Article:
"As we moved off I climbed up between two carriage & got two photos of them waving good-bye, a pasty faced snapper yelled out at me to get down & I got a photo of him gesticulating at me..." PP War diaries, 1941
Peter lugged his trusty camera around to many parts of the globe from his earliest travels hoboing and riding the rattlers after leaving school in Australia, to the very edges of Lapland some years later. His favourite was a Leica.
The Leica camera went with him when other luggage did not. These photos of life as he saw it 'on the street' while travelling & working with a huge variety of people and enterprises are rare for the fleeting moment they record and for the way they were recorded. Not too many other white fellas taking candid shots over dinner with isolated tribes of headhunters in Burma, or on set with the Chauvels in 1949, unofficially recording the making of Sons of Matthew.
Leica Cameras - An Overview
With a long and illustrious history that stretches back to 1913, Leica cameras have built for themselves one of the most iconic and respected brands in the photography industry. Ever since Oskar Barnack assembled the first prototype Leica, intended as a compact tool for landscape work, the company has cut a path focused upon providing consistent, discreetly designed cameras of the highest quality. Indeed, though the brand is almost a century old and has released a number of different models of camera, comparison of the first mass-produced Leica (the Leica I) with today`s modern Leica M9 reveals astonishingly few changes in aesthetic design, though the internals are drastically different.
Used by many professional photographers over the years, Leica cameras developed something of a reputation as the photographer`s friend; their simplicity of design and emphasis on quality construction ensured that they remained functional even in the harshest environments. For this reason, Leica rangefinders such as the Leica II and Leica III soon became the go-to camera of photojournalists the world over. Henry Cartier-Bresson, for example, when working for Magnum Photos, took his trusty Leica to cover the action in post-WWII China and India.
Though Leica is a brand steeped in rich history, the company has stayed abreast of modern technological innovations and reinvented itself with remarkable success. With the Digital-Modul-R for the R8 and R9 SLR models, Leica entered the world of digital photography, but it was not until the 2006 release of the M8 digital rangefinder that the company really found its place in the post-analogue world. However, this has since been superseded by the M8.2 and more recently the M9 – the latest genesis of Leica`s fifty year-old M line.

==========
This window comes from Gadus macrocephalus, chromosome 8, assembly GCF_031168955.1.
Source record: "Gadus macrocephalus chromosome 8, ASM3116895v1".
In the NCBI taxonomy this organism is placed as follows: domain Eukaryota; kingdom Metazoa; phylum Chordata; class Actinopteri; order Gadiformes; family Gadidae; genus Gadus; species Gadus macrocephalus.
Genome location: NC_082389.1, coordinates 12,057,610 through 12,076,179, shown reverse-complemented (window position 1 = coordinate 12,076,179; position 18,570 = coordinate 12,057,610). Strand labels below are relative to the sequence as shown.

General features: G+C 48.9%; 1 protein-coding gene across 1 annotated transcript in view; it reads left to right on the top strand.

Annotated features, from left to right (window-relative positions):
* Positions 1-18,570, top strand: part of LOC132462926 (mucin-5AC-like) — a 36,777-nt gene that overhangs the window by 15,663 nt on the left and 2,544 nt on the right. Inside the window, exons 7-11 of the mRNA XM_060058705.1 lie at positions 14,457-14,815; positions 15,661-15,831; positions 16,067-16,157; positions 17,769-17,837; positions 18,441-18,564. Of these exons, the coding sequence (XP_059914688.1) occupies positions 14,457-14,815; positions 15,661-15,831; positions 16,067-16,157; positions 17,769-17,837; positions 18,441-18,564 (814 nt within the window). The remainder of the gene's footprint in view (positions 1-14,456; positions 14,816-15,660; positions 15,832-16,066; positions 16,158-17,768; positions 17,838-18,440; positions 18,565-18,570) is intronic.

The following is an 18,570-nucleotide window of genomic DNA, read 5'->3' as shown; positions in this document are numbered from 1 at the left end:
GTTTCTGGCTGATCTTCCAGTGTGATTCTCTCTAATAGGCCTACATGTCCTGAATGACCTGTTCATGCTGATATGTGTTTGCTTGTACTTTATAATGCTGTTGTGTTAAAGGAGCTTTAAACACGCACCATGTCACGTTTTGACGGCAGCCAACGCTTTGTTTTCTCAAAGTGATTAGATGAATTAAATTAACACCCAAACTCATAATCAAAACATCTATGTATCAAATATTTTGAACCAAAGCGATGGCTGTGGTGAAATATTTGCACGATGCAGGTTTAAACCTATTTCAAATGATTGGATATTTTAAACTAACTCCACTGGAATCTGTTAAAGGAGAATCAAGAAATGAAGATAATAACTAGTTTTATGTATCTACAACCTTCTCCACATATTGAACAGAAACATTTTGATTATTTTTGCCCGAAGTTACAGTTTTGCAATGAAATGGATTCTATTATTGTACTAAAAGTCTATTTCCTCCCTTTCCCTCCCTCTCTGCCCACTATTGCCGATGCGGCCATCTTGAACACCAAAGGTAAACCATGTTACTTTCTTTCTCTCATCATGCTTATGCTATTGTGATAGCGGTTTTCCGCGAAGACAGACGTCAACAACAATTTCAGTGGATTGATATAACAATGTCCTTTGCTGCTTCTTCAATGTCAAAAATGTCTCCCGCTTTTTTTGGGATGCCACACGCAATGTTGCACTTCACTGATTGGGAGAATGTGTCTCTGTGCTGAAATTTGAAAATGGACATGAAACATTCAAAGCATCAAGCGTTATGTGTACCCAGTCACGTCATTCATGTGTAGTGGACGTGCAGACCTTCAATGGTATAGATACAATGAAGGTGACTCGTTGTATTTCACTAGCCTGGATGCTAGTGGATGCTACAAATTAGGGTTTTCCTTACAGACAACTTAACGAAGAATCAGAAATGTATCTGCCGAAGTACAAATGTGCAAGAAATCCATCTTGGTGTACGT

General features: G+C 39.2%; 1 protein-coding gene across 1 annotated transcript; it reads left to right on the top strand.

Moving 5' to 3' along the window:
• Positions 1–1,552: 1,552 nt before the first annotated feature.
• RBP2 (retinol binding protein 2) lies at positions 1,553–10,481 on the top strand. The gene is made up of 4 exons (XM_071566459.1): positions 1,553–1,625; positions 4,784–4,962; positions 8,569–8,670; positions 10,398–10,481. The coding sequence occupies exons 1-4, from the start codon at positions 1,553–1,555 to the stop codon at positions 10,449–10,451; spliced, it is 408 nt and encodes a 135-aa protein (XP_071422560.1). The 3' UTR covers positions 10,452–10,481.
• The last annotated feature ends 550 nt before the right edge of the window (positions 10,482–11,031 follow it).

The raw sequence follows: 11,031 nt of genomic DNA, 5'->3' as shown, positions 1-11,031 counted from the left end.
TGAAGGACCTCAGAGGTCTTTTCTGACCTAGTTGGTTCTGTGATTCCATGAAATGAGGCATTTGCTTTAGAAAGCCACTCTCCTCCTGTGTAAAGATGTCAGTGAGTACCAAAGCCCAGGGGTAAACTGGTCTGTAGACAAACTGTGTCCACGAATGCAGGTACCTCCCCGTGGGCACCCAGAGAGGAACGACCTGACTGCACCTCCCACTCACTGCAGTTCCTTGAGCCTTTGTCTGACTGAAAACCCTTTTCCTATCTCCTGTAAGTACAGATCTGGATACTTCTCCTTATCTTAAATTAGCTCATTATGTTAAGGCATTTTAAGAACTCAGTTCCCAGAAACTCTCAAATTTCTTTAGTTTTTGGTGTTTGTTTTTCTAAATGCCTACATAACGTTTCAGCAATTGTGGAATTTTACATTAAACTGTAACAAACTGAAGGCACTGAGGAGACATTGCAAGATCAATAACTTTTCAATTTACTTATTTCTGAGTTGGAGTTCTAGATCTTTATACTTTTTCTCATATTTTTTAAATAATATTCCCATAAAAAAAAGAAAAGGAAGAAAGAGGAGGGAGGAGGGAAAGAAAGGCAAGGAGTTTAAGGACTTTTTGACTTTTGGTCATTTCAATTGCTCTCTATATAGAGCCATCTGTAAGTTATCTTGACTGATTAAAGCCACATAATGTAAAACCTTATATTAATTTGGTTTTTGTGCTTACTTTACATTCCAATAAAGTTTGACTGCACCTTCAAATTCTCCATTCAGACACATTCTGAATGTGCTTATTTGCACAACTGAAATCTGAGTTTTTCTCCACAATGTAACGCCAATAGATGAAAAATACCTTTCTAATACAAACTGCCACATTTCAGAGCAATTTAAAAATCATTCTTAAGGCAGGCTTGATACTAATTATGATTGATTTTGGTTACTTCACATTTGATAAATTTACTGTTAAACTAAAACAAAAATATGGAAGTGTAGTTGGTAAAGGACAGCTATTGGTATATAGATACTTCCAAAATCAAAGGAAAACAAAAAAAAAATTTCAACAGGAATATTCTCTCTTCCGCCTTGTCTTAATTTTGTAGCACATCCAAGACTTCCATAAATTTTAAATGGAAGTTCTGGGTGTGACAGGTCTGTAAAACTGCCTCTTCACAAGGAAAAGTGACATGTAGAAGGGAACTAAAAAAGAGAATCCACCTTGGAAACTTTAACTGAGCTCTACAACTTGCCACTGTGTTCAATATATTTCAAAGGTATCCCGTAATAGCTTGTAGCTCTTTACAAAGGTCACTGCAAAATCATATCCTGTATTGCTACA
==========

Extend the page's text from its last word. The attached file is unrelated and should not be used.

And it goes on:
The M9 is remarkably compact given the technology it contains, remaining pocketable despite being possessed of a 35mm full-frame sensor; in fact, just a few years prior to the release of the M9, Leica stated that it would be technically impossible to place such a sensor into an M body. Additionally, as it uses the traditional Leica bayonet mount, the M9 will accept Leica lenses dating all the way back to the fifties, resulting in a large pool of high quality optics being instantly available for owners of M bodies.
Though Leica caters for the general consumer market with such compact cameras as the V-LUX 1, D-LUX 4 and most recently, the more advanced X1, it is the company`s very recently released S2 model that currently has industry insiders talking. The camera is the start of an entirely new model line for Leica, sitting at the top of their catalogue as the top-grade choice for those with money to burn. With a sensor that is 60% larger than full-frame, the S2 comes close to offering medium format performance in a rugged SLR body – a step that has the potential to revolutionise the professional photography field and, moreover, one that seems fitting with Leica`s aspiration to produce the very best cameras on the market.